Understanding moult patterns in Albatrosses and Petrels breeding on Marion and Gough Islands

Master Thesis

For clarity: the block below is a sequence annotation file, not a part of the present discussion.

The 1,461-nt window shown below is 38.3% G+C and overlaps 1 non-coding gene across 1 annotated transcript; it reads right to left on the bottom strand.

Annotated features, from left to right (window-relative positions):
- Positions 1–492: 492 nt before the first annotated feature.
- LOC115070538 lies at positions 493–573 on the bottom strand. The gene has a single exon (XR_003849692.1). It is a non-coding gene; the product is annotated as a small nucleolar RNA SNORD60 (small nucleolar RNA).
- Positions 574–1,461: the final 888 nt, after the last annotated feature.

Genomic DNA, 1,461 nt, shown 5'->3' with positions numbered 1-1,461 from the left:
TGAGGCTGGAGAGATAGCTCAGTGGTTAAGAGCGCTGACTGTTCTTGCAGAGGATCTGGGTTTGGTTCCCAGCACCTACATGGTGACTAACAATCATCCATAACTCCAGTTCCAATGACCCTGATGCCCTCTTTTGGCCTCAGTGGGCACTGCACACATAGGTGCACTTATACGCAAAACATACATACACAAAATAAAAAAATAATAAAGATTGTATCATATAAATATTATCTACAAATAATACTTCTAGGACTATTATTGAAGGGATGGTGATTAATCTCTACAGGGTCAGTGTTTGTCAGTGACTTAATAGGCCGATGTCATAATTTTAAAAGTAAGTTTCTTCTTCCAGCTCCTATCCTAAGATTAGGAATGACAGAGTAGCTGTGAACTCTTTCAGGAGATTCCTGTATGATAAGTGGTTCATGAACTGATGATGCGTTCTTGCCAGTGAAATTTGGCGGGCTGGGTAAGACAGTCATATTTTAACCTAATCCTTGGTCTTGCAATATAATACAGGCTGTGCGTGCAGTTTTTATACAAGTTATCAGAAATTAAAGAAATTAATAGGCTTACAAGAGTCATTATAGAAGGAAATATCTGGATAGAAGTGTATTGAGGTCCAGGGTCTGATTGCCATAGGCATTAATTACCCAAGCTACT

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Moult is an energetically demanding process for birds, and the replacement of flight feathers impacts flight performance. As a result, few birds overlap moult with other key activities such as breeding or migrating. Feather growth rates show little change in relation to body size, so large birds with long flight feathers take a long time to grow individual feathers, making their moult even more challenging. Unless these birds can afford to become flightless for several weeks while they replace all their flight feathers simultaneously, many large birds lack sufficient time to breed and replace all their wing feathers each year. As a result, they have evolved complex moult strategies that replace a subset of feathers each year. Albatrosses and giant petrels are prime examples of birds facing this challenge. This study focusses on Wandering Albatrosses (Diomedea exulans) and Northern Giant Petrels (Macronectes halli) breeding at Marion Island and Southern Giant Petrels (M. giganteus) at Gough Island. I explore primary and secondary moult patterns in Wandering Albatrosses and secondary and greater secondary coverts in giant petrels in relation to breeding activity. I used digital photography to record the wear patterns in the wings of Wandering Albatrosses and giant petrels. Using photographs of upperwings of marked individuals over time allowed the opportunity to track changes in the wear pattern among specific feathers, although scoring feather wear from images works better for darker feathers. The rate of wear among secondaries and their coverts differed across the wing, with the inner feathers wearing faster than the central feathers. Photographing the extended wings of albatrosses and petrels incubating eggs had no impact on hatching success. Using this method I was able to test the often held assumption that wing feather moult is largely symmetrical. In Wandering Albatrosses, moult symmetry was greatest in outer flight feathers, especially primaries. However, the pattern of increasing asymmetry towards the body was not consistent; inner primaries showed less symmetry than outer secondaries and inner secondaries were moulted with greater symmetry than central secondaries. Giant petrels preferentially replaced the inner and outer secondaries and the inner and outer greater secondary coverts, and feather symmetry was greatest in these feathers. All three species indicated some asymmetry in all feathers that had an incomplete annual 2 moult. Depending on the question being asked, I recommend scoring both wings when investigating moult patterns. Wandering Albatrosses typically take a sabbatical year following a successful breeding attempt, and thus failed breeders usually have less time to moult between successive breeding attempts. Following a successful breeding attempt, Wandering Albatrosses from Marion Island replaced a similar number of primary feathers on average (males 7.9 and females 7.3) as birds from the Crozet Islands (males 8.8 and females 8.1) and South Georgia (males 8.6 and females 7.1). Wandering Albatrosses that do not skip a year following a failed breeding attempt, not only replaced fewer feathers on average, but showed a difference in number of feathers replaced between sexes at Marion Island (males 7.4, females 6.1), as previously reported at the Crozet Islands (males 8.3, females 6.5) and South Georgia (males 7.2, females 5.2). These results suggest that females are under greatest pressure when a breeding attempt fails. Because females from South Georgia replace fewer feathers, especially following a failed breeding attempt, they might be under more stress than females from populations breeding at islands in the Indian Ocean (Marion and Crozet). This parallels the contrasting population trends in these regions, with numbers increasing over the last few decades in the Indian Ocean (Marion and Crozet Islands) but decreasing steadily at South Georgia. General Linear Models (GLMs) showed that sex and time available to moult both influenced the number and mass of flight feathers replaced. Sex explained more variation in terms of number of feathers replaced (67%) than time available to moult (33%), but time available to moult explained 68% of the mass of flight feathers replaced. However, there is large variation among birds in the number of primaries and secodaries replaced, independent of time available for moult. Together, sex and time available to moult accounted for only 9.2% (number) and 11.9% (mass) of the variance in feathers replaced. Giant petrels are one of the largest birds that undergo a complete primary moult each year without losing the ability to fly. They do this by overlapping their moult with breeding and by moulting several primaries at once. Being annual breeders, individuals that fail a breeding attempt have more time to moult than successful breeders, and therefore replaced more flight feathers. Northern Giant Petrels having a successful breeding 3 attempt replaced on average the same percentage of secondary and greater secondary coverts in both sexes; Following a successful breeding attempt Southern Giant Petrels (both sexes) replaced more feathers (secondaries and greater secondary coverts) than Northern Giant Petrels. I found that in a failed breeding attempt giant petrels have more time to moult and therefore replaced more secondary feathers than successful breeders. GLMs showed that breeding outcome was the only variable that influenced the mass of feathers replaced in Northern Giant Petrels, accounting for 14% of the variance in feathers replaced, while sex was the only variable in Southern Giant Petrels, accounting for 6% of variance. When both species were modelled together with sex and breeding attempt as explanatory variales, only breeding attempt was significant, accounting for 11% of the variance in the mass of secondaries and coverts replaced. In summary, the assumption that breeding activity, and thus the time between breeding attempts, influences the extent of moult in large birds with incomplete wing moults was supported for Wandering Albatrosses and Northern Giant Petrels. However, time available for moult explained only a small proportion of individual variation in moult extent in these species. Southern Giant Petrels replaced a similar mass of flight feathers, irrespective of breeding outcome. My results suggest that factors other than time between breeding attempts are important in determining the extent of wing moult. My study highlights the important tradeoffs large birds are required to make when balancing moult and reproduction. Annual monitoring of moult patterns in known individuals provides a valuable tool to better understand moult patterns in these large, long-lived birds.